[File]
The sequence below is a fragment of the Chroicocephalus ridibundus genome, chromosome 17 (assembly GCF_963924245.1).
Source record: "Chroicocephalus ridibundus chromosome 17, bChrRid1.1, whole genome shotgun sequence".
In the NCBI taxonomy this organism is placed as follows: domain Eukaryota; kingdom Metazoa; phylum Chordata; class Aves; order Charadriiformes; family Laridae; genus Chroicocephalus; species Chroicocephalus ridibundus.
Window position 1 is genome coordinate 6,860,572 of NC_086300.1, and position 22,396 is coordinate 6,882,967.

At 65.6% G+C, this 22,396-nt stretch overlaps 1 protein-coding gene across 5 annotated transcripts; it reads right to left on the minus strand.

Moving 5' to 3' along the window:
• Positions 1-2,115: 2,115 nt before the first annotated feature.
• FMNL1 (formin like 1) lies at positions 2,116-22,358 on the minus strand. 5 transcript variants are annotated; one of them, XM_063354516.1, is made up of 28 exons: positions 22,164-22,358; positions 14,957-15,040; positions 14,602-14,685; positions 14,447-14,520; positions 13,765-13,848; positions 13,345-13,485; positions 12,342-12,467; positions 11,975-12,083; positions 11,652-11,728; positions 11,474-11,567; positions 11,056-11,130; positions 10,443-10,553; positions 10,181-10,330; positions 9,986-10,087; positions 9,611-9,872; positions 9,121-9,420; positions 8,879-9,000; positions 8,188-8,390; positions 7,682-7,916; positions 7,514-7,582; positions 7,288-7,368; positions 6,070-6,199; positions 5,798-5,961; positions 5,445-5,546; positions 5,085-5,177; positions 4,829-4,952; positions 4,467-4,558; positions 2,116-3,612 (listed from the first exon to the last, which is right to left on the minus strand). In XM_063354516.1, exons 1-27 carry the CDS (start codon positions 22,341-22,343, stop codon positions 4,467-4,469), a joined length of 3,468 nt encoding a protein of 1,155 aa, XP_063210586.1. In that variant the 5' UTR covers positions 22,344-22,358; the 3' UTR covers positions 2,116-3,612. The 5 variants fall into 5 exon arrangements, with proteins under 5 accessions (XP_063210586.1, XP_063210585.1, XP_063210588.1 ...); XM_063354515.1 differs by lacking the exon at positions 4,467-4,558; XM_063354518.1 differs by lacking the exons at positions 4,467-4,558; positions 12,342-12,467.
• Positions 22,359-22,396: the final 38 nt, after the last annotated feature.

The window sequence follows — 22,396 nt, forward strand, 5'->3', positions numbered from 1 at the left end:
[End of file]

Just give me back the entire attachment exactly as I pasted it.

The sequence below is a fragment of the Chroicocephalus ridibundus genome, chromosome 17 (assembly GCF_963924245.1).
Source record: "Chroicocephalus ridibundus chromosome 17, bChrRid1.1, whole genome shotgun sequence".
In the NCBI taxonomy this organism is placed as follows: domain Eukaryota; kingdom Metazoa; phylum Chordata; class Aves; order Charadriiformes; family Laridae; genus Chroicocephalus; species Chroicocephalus ridibundus.
Window position 1 is genome coordinate 6,860,572 of NC_086300.1, and position 22,396 is coordinate 6,882,967.

At 65.6% G+C, this 22,396-nt stretch overlaps 1 protein-coding gene across 5 annotated transcripts; it reads right to left on the minus strand.

Moving 5' to 3' along the window:
• Positions 1-2,115: 2,115 nt before the first annotated feature.
• FMNL1 (formin like 1) lies at positions 2,116-22,358 on the minus strand. 5 transcript variants are annotated; one of them, XM_063354516.1, is made up of 28 exons: positions 22,164-22,358; positions 14,957-15,040; positions 14,602-14,685; positions 14,447-14,520; positions 13,765-13,848; positions 13,345-13,485; positions 12,342-12,467; positions 11,975-12,083; positions 11,652-11,728; positions 11,474-11,567; positions 11,056-11,130; positions 10,443-10,553; positions 10,181-10,330; positions 9,986-10,087; positions 9,611-9,872; positions 9,121-9,420; positions 8,879-9,000; positions 8,188-8,390; positions 7,682-7,916; positions 7,514-7,582; positions 7,288-7,368; positions 6,070-6,199; positions 5,798-5,961; positions 5,445-5,546; positions 5,085-5,177; positions 4,829-4,952; positions 4,467-4,558; positions 2,116-3,612 (listed from the first exon to the last, which is right to left on the minus strand). In XM_063354516.1, exons 1-27 carry the CDS (start codon positions 22,341-22,343, stop codon positions 4,467-4,469), a joined length of 3,468 nt encoding a protein of 1,155 aa, XP_063210586.1. In that variant the 5' UTR covers positions 22,344-22,358; the 3' UTR covers positions 2,116-3,612. The 5 variants fall into 5 exon arrangements, with proteins under 5 accessions (XP_063210586.1, XP_063210585.1, XP_063210588.1 ...); XM_063354515.1 differs by lacking the exon at positions 4,467-4,558; XM_063354518.1 differs by lacking the exons at positions 4,467-4,558; positions 12,342-12,467.
• Positions 22,359-22,396: the final 38 nt, after the last annotated feature.

The window sequence follows — 22,396 nt, forward strand, 5'->3', positions numbered from 1 at the left end: